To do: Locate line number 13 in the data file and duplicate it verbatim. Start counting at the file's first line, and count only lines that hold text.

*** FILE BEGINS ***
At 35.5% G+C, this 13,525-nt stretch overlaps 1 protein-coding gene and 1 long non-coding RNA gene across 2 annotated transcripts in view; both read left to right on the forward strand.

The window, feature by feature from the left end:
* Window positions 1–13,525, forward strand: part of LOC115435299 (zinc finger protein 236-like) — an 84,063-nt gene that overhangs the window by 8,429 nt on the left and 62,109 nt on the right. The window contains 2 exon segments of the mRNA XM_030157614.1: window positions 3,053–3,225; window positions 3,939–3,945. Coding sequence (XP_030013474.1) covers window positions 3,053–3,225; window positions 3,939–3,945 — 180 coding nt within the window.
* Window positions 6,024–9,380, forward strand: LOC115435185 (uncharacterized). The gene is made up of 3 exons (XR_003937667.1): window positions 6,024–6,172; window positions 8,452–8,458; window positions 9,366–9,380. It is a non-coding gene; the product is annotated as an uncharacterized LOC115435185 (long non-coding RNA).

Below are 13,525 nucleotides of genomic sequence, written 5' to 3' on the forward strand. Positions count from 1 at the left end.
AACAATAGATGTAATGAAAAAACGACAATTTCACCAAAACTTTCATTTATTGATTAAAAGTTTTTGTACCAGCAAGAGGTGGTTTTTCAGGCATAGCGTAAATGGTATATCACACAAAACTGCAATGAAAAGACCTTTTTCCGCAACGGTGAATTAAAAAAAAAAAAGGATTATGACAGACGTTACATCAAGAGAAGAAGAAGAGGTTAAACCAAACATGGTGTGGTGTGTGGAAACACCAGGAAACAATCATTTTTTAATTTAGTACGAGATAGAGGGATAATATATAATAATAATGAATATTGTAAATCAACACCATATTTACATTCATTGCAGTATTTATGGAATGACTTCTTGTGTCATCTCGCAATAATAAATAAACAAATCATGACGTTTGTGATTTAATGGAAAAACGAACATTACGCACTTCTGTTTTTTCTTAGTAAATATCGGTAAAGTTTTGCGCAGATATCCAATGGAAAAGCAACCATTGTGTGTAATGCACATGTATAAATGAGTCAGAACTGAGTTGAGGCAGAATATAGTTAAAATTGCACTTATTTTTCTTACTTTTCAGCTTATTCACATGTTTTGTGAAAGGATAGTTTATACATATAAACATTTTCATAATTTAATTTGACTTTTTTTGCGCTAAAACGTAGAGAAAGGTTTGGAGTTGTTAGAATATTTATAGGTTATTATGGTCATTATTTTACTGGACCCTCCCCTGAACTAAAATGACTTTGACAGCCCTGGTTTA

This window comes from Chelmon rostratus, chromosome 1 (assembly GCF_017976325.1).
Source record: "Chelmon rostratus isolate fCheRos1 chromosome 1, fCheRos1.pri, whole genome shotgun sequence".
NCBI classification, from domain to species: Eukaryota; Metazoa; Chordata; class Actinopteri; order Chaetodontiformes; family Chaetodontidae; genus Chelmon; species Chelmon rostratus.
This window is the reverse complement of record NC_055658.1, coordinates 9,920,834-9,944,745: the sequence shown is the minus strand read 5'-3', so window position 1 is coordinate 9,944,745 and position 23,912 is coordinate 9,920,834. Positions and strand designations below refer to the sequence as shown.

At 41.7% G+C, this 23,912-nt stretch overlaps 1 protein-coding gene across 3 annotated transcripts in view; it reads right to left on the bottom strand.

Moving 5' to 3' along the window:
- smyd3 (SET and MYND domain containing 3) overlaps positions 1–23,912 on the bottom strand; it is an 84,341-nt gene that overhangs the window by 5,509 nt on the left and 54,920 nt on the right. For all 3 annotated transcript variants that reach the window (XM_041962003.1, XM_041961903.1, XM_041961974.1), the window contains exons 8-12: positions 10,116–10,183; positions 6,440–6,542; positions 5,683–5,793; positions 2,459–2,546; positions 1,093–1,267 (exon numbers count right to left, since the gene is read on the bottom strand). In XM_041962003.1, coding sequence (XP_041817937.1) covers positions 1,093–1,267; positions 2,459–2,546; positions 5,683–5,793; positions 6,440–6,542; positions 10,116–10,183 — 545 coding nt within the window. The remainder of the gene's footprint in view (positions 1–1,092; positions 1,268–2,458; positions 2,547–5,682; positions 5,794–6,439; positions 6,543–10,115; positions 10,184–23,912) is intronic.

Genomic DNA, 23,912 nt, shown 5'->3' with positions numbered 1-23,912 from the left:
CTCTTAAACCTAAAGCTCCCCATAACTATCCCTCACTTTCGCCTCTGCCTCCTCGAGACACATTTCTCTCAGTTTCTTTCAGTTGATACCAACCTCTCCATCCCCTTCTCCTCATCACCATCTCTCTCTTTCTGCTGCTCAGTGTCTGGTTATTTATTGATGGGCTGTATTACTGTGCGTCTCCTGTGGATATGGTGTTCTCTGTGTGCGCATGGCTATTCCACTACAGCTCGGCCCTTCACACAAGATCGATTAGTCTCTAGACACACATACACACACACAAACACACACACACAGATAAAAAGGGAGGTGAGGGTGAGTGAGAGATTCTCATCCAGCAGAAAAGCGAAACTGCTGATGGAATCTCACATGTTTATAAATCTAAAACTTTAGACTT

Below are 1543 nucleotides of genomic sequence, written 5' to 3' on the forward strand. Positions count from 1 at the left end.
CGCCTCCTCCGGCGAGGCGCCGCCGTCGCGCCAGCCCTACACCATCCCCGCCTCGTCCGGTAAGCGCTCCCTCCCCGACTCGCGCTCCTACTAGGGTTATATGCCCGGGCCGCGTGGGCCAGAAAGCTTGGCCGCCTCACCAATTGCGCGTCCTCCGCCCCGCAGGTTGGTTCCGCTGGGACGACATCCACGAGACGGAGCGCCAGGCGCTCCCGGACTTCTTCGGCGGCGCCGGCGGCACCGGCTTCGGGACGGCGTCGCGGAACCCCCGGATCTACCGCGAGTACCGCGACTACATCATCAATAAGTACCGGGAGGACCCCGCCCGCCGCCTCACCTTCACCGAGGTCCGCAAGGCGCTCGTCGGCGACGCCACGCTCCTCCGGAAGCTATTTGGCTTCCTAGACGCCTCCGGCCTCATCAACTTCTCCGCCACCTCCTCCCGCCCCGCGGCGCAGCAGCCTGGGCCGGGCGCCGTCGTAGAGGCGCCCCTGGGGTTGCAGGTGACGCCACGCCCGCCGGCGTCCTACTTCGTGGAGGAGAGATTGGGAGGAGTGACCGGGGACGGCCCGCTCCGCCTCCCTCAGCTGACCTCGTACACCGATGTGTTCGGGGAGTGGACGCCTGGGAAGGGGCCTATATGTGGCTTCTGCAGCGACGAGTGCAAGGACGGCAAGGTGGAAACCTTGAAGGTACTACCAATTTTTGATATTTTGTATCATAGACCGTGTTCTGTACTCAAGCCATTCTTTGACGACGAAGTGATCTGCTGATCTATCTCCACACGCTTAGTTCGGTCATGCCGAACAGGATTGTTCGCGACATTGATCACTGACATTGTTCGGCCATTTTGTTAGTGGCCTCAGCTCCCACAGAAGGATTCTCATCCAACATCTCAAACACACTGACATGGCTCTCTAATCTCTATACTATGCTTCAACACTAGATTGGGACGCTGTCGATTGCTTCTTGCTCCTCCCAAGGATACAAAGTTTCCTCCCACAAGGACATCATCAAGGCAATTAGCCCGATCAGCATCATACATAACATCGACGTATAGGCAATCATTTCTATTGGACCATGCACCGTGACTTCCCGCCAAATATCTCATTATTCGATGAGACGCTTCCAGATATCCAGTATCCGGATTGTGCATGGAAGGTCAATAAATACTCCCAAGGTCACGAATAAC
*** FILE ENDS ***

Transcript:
- smyd3 (SET and MYND domain containing 3) overlaps positions 1–23,912 on the bottom strand; it is an 84,341-nt gene that overhangs the window by 5,509 nt on the left and 54,920 nt on the right. For all 3 annotated transcript variants that reach the window (XM_041962003.1, XM_041961903.1, XM_041961974.1), the window contains exons 8-12: positions 10,116–10,183; positions 6,440–6,542; positions 5,683–5,793; positions 2,459–2,546; positions 1,093–1,267 (exon numbers count right to left, since the gene is read on the bottom strand). In XM_041962003.1, coding sequence (XP_041817937.1) covers positions 1,093–1,267; positions 2,459–2,546; positions 5,683–5,793; positions 6,440–6,542; positions 10,116–10,183 — 545 coding nt within the window. The remainder of the gene's footprint in view (positions 1–1,092; positions 1,268–2,458; positions 2,547–5,682; positions 5,794–6,439; positions 6,543–10,115; positions 10,184–23,912) is intronic.